Women and the welfare stateThe second class treatment that women feel they are getting should be eliminated
A welfare state provides services and support across the life course from childhood to old age. The denizens of a successfully established welfare state feel the presence of the government in a manner that makes one feel as if a guardian was watching over them at all times. While the intricacies of welfare-based governance is a very particular facet to be discussed, considering gendered aspects of a welfare state is just as essential. In the 1950s and 1960s, social policies and understanding of institutions were gender blind and focused primarily on income and class inequalities. The rise of feminist writers in the 1970s led to a great ‘academic and political appraisal in the British welfare state’. In Feminist Theories of the Welfare State, Sheila Blackburn talks
about socialist feminists’ reasoning of ‘welfare state benefitting from women’s unpaid social and biological reproduction at home’.
The 1942 Beveridge Report, which set the foundations of a welfare state through concepts of national insurance and health services, was an important document in history. It was disregarded by socialist feminists as it laid down ideas of married women being second class citizens in relation to social security due to their small contribution. According to them, it put women under the category of dependents who abandoned paid work to be supported by a male breadwinner. Reforms to change the rhetoric of keeping women under ‘sexist and imperial’ objectives of the economically advantaged male groups gradually emerged with social security benefits becoming more disaggregated and equal for both women and men.
The concept of welfare state in relation to individuals, especially women who have faced discrimination and oversight from the state for an extended period of time, has been a longstanding issue, in both the developed and developing worlds. The division of labour in Nepal’s history was caste identified, but there has also been a gender-based division of labour which led to women taking up familial responsibility. The time has come for the discourse on gender equality to move beyond the basics, and proceed to innovation, prosperity, increasing happiness and wellbeing.
Lately, numerous incidents of inhumane acts of rape and murder have been reported. When such pressing human rights violations emerge in the country, it is difficult to really delve into matters of welfare and development. Only after these urgent matters have been addressed can a state bring into its governance matters of other welfare ingredients like shared parental responsibility, paid vacation for rest and mindfulness, fewer working hours to increase productivity and so forth.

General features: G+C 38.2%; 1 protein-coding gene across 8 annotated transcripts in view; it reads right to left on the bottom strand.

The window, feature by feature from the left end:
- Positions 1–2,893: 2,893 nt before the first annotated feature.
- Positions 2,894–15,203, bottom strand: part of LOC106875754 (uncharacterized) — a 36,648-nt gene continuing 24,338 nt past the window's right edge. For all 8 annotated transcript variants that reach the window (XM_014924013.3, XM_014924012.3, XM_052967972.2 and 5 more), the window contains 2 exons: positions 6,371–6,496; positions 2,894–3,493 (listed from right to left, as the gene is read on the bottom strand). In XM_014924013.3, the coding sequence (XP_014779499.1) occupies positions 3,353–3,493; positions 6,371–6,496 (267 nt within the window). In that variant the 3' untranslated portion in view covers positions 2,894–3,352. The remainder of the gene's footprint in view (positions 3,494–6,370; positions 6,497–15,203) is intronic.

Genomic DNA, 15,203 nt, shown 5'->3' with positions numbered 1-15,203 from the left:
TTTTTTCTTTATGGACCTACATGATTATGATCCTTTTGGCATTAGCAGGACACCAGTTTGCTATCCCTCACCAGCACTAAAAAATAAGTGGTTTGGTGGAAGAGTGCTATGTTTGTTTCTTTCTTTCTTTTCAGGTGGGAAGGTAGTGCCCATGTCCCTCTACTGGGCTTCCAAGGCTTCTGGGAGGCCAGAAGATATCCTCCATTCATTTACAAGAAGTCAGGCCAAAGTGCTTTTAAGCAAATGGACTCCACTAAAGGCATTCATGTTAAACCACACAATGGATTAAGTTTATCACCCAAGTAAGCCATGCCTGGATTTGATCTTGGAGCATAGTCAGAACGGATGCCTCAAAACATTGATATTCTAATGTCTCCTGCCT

Recently, perspectives have emerged that increasing empowerment of Nepali women in the government or private sector was leading to an inferiority complex among men, and that it had resulted in rape as a way of getting back. This notion is highly contentious. The assumption that a man’s ego is so fragile that the development of a woman’s personal or professional capacity leads him to violate and destroy the entire being of a woman is unbelievable. It is not a man’s job to punish, and definitely not a woman’s job to limit herself to fearing for her life and wellbeing.
In a welfare state that caters for its citizens, half of whom are women, the second class treatment that women feel they are getting through their subjugation—in legislation or customs—should be reformed and reconstructed. In State-Building: Governance and World Order in the 21st Century, Francis Fukuyama asserts that states should move beyond the usual economic policy prescriptions. To add to that, sound and befitting social policies that are gender responsive should be considered. The dilemma that working women face today, juggling work and family life with almost no familial responsibility on the man’s shoulders, has to be altered if there is to be true welfare.
Notwithstanding the challenges, there have been numerous achievements in women’s areas—in health care, social security, the newly introduced Civil Code’s provision of equal lineage rights, and more. Women’s services and contributions have to be duly regarded, and all individuals must feel that the state’s presence is unbiased and just. Finally, to truly be a welfare state, policies should be formulated through an all-inclusive lens in terms of gender, caste, economic capacity and groups that have long felt isolated from the power domain. Every individual must be given equal opportunities to grow and live a respectable life in their community, so that they can eventually give something back to it.
Yadav is pursuing a Master’s degree in International Relations and Diplomacy at Tribhuvan University.